Emanuel Hoss-Desmarais wins Best New Narrative Director for Whitewash. A Special Jury Mention in that category goes to Emir Baigazin for Harmony Lessons. “Whitewash wastes little time setting up its story,” writes Drew Hunt in Slant. “The inciting incident happens within the opening seconds, when a man is mowed down by a bulldozer while trudging along a snowy residential street. The driver, Bruce (Thomas Haden Church), proceeds to collect the body, wrap it in a towel, and stash it in the cab before driving deep into a nearby forest to hide out…. What starts as a tense thriller eventually evolves into a darkly humorous and astute character study, a Coen brothers-esque comedy of errors by way of a Jack Londonian survival story.” Harmony Lessons, which won a Silver Bear in Berlin for Aziz Zhambakiyev’s cinematography, is “an immaculately executed study of bullying and revenge in a small town on the steppes of Kazakhstan,” wrote Leslie Felperin in Variety. “Coaxing intense perfs from a young non-pro cast and demonstrating a painterly eye with austere, digitally shot compositions, Baigazin has crafted a disturbing study in crime and punishment that evokes, among others, Kieslowski and Bresson, but still speaks in its own unique voice.”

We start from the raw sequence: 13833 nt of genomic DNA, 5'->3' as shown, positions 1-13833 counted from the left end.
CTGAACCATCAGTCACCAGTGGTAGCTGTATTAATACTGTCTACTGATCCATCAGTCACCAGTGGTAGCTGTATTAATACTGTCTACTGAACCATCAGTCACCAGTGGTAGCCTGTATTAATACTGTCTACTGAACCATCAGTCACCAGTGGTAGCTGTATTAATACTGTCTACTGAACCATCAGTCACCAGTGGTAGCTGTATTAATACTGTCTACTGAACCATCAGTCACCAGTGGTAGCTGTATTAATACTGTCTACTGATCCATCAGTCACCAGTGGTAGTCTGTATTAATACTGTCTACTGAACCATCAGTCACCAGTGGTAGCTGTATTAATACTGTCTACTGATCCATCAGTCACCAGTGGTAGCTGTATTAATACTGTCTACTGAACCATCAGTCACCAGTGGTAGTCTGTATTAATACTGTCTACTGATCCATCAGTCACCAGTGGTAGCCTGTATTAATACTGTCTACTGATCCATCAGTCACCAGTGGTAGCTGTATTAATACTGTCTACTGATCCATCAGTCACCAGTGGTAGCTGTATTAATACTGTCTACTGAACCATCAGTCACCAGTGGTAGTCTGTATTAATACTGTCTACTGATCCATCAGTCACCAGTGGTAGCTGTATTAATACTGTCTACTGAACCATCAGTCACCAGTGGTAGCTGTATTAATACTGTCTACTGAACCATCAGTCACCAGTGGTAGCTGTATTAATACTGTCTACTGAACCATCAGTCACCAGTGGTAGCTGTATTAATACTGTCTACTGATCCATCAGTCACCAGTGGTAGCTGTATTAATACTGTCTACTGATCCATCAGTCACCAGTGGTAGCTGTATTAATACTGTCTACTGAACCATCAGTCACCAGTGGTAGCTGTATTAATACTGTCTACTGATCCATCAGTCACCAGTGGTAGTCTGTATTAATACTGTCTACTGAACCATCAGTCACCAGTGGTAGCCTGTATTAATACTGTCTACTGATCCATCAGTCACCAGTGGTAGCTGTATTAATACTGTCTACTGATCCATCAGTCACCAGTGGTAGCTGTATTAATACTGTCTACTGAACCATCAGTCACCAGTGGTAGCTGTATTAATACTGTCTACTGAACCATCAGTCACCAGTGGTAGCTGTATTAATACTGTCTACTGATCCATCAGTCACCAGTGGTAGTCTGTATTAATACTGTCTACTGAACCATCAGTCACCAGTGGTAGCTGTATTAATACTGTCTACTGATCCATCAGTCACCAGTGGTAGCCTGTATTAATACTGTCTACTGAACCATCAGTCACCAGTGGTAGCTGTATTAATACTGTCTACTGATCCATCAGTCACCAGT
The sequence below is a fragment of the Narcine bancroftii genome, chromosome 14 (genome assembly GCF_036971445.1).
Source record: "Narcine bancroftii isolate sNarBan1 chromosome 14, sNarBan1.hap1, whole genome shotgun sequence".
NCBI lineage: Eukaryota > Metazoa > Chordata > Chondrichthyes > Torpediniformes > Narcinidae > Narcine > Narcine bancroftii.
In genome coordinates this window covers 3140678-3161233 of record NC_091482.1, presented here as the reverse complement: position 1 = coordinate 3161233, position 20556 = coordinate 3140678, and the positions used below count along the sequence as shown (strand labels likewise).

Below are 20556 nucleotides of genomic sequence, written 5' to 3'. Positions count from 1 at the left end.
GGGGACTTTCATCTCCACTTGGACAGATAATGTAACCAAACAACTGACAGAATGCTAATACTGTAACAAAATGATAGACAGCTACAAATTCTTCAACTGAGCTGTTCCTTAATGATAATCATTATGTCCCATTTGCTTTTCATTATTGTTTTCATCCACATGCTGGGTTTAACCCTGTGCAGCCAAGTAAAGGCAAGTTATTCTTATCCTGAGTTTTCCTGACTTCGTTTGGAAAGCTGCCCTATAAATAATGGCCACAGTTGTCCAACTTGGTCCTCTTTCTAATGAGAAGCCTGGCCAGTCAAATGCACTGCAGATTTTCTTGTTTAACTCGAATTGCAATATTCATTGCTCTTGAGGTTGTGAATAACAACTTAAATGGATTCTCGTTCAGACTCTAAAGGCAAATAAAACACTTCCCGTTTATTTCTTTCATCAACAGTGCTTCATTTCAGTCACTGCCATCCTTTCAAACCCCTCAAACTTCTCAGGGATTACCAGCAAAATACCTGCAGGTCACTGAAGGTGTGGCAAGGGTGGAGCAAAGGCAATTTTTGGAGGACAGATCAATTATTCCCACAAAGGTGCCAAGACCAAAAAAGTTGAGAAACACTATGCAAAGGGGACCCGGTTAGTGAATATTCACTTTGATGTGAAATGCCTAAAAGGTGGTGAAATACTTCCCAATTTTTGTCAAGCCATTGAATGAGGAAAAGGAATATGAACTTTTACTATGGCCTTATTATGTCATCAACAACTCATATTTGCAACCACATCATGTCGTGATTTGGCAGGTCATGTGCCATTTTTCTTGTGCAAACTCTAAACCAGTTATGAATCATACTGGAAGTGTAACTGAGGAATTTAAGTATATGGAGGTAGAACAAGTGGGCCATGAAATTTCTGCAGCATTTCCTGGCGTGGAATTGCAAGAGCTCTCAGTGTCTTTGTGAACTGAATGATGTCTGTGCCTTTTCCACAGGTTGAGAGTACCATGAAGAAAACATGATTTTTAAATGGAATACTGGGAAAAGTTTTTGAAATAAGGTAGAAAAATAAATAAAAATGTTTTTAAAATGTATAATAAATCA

The Kill Team

‘The Kill Team’

Dan Krauss’s The Kill Team wins Best Documentary Feature. For Anthony Kaufman, writing at Sundance Now, it “hits all the right buttons: political injustice, moral outrage, and emotional catharsis. The film goes behind the scenes of the infamous ‘Kill Team,’ members of a U.S. Army infantry platoon who were arrested and convicted for killing innocent civilians in Afghanistan. The focal point of the story becomes the case of private Adam Winfield, a whistleblower who may have been a willing participant in the murders. Structuring the film around Winfield’s trial in a U.S. military court, Krauss raises concerns about the fairness of a case being mounted by those who have a vested interest in how the results will reflect back on the Army. Is Winfield a scapegoat or a killer? What makes The Kill Team more than just another story of U.S. military iniquity is that the answer is probably both.” More from Joel Arnold (NPR), Ronnie Scheib (Variety), and Gabe Toro (Playlist, A).



Sean Dunne wins Best New Documentary Director and Oxyana scores a Special Jury Mention. It’s “a poignant and often difficult-to-watch portrait of the devastation Oxycontin has wrought in certain swaths of Appalachia,” writes Brandon Harris for Filmmaker. “Dunne oscillates between lyrical montages